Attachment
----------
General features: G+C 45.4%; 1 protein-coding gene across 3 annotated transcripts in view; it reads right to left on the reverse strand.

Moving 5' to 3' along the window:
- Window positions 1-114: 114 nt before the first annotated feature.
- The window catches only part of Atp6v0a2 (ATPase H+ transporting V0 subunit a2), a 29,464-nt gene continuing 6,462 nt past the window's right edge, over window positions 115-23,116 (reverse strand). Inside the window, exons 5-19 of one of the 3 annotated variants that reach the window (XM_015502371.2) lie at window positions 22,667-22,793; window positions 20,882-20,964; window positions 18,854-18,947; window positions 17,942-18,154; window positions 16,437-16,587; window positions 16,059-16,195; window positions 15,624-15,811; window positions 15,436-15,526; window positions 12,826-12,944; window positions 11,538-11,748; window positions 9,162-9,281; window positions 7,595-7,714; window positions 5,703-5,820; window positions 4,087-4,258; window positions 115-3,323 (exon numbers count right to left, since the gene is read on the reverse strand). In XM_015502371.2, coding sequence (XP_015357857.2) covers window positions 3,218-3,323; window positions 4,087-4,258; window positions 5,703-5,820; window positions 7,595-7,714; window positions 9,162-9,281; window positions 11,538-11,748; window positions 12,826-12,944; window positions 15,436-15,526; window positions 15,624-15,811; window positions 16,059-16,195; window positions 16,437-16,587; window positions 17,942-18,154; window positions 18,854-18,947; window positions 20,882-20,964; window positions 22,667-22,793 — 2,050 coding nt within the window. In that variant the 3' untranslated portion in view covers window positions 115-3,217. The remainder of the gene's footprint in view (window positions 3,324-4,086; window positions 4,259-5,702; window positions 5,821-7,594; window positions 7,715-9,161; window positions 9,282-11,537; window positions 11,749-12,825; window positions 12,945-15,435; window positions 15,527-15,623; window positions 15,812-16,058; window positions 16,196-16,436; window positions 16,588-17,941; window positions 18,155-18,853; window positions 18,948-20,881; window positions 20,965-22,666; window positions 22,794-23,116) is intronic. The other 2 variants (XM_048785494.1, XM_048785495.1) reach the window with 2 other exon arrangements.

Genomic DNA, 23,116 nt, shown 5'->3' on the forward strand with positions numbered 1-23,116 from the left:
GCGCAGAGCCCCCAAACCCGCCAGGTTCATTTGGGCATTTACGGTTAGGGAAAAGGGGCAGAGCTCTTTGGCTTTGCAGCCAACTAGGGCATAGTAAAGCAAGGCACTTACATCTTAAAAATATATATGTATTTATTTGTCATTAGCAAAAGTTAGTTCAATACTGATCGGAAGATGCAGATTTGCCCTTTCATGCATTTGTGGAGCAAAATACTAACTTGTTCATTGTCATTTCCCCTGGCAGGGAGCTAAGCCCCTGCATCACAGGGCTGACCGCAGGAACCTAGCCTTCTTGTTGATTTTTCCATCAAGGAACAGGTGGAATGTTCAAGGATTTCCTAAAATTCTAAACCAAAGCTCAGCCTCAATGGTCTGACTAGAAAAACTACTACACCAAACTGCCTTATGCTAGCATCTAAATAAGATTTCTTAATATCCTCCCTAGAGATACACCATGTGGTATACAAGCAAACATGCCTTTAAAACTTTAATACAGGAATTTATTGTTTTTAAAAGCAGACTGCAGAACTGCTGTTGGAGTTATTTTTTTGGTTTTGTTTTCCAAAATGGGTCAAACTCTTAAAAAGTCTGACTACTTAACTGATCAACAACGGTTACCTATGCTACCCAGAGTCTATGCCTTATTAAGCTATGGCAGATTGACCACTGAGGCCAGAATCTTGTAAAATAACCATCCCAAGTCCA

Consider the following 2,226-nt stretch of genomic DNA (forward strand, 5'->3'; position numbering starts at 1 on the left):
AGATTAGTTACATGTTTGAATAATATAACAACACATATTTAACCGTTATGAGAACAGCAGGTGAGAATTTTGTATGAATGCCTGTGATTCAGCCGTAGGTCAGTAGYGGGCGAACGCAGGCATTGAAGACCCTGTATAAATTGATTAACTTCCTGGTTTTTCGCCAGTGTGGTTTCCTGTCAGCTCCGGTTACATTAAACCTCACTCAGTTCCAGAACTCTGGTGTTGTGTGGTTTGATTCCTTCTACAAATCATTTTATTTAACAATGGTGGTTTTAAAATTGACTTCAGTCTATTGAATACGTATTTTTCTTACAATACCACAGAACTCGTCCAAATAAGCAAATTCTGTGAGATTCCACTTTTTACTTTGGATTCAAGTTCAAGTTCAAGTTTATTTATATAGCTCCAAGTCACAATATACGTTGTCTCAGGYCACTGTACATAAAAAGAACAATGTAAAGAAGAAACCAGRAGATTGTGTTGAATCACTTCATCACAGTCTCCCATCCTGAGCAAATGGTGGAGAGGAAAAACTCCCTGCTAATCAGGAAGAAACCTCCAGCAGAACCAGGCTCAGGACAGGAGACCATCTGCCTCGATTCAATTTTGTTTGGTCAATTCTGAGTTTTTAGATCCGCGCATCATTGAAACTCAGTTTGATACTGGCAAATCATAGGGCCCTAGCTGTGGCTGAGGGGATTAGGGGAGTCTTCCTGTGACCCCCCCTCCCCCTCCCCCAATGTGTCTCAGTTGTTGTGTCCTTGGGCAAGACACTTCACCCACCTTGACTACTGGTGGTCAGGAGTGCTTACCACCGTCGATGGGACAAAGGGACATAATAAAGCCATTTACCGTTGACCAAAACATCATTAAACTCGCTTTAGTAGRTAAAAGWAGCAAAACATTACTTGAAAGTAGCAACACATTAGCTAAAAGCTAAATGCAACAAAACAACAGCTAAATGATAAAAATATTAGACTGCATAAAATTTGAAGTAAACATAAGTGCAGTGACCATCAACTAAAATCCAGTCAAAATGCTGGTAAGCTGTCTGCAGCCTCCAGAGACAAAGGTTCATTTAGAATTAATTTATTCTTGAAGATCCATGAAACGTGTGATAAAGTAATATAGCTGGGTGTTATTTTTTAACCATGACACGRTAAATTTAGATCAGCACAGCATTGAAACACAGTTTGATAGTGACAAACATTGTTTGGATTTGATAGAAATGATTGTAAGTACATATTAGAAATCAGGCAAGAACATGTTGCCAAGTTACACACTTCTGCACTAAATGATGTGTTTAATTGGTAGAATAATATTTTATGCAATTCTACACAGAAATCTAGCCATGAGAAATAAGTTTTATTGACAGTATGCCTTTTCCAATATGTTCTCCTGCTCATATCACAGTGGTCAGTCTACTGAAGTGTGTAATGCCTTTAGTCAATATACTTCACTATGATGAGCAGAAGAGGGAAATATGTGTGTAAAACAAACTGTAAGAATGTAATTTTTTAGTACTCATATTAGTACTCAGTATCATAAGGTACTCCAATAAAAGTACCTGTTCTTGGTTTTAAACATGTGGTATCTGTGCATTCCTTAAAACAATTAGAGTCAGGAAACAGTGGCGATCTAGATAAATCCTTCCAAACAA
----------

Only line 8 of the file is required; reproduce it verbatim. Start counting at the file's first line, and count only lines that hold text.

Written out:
AGATTAGTTACATGTTTGAATAATATAACAACACATATTTAACCGTTATGAGAACAGCAGGTGAGAATTTTGTATGAATGCCTGTGATTCAGCCGTAGGTCAGTAGYGGGCGAACGCAGGCATTGAAGACCCTGTATAAATTGATTAACTTCCTGGTTTTTCGCCAGTGTGGTTTCCTGTCAGCTCCGGTTACATTAAACCTCACTCAGTTCCAGAACTCTGGTGTTGTGTGGTTTGATTCCTTCTACAAATCATTTTATTTAACAATGGTGGTTTTAAAATTGACTTCAGTCTATTGAATACGTATTTTTCTTACAATACCACAGAACTCGTCCAAATAAGCAAATTCTGTGAGATTCCACTTTTTACTTTGGATTCAAGTTCAAGTTCAAGTTTATTTATATAGCTCCAAGTCACAATATACGTTGTCTCAGGYCACTGTACATAAAAAGAACAATGTAAAGAAGAAACCAGRAGATTGTGTTGAATCACTTCATCACAGTCTCCCATCCTGAGCAAATGGTGGAGAGGAAAAACTCCCTGCTAATCAGGAAGAAACCTCCAGCAGAACCAGGCTCAGGACAGGAGACCATCTGCCTCGATTCAATTTTGTTTGGTCAATTCTGAGTTTTTAGATCCGCGCATCATTGAAACTCAGTTTGATACTGGCAAATCATAGGGCCCTAGCTGTGGCTGAGGGGATTAGGGGAGTCTTCCTGTGACCCCCCCTCCCCCTCCCCCAATGTGTCTCAGTTGTTGTGTCCTTGGGCAAGACACTTCACCCACCTTGACTACTGGTGGTCAGGAGTGCTTACCACCGTCGATGGGACAAAGGGACATAATAAAGCCATTTACCGTTGACCAAAACATCATTAAACTCGCTTTAGTAGRTAAAAGWAGCAAAACATTACTTGAAAGTAGCAACACATTAGCTAAAAGCTAAATGCAACAAAACAACAGCTAAATGATAAAAATATTAGACTGCATAAAATTTGAAGTAAACATAAGTGCAGTGACCATCAACTAAAATCCAGTCAAAATGCTGGTAAGCTGTCTGCAGCCTCCAGAGACAAAGGTTCATTTAGAATTAATTTATTCTTGAAGATCCATGAAACGTGTGATAAAGTAATATAGCTGGGTGTTATTTTTTAACCATGACACGRTAAATTTAGATCAGCACAGCATTGAAACACAGTTTGATAGTGACAAACATTGTTTGGATTTGATAGAAATGATTGTAAGTACATATTAGAAATCAGGCAAGAACATGTTGCCAAGTTACACACTTCTGCACTAAATGATGTGTTTAATTGGTAGAATAATATTTTATGCAATTCTACACAGAAATCTAGCCATGAGAAATAAGTTTTATTGACAGTATGCCTTTTCCAATATGTTCTCCTGCTCATATCACAGTGGTCAGTCTACTGAAGTGTGTAATGCCTTTAGTCAATATACTTCACTATGATGAGCAGAAGAGGGAAATATGTGTGTAAAACAAACTGTAAGAATGTAATTTTTTAGTACTCATATTAGTACTCAGTATCATAAGGTACTCCAATAAAAGTACCTGTTCTTGGTTTTAAACATGTGGTATCTGTGCATTCCTTAAAACAATTAGAGTCAGGAAACAGTGGCGATCTAGATAAATCCTTCCAAACAA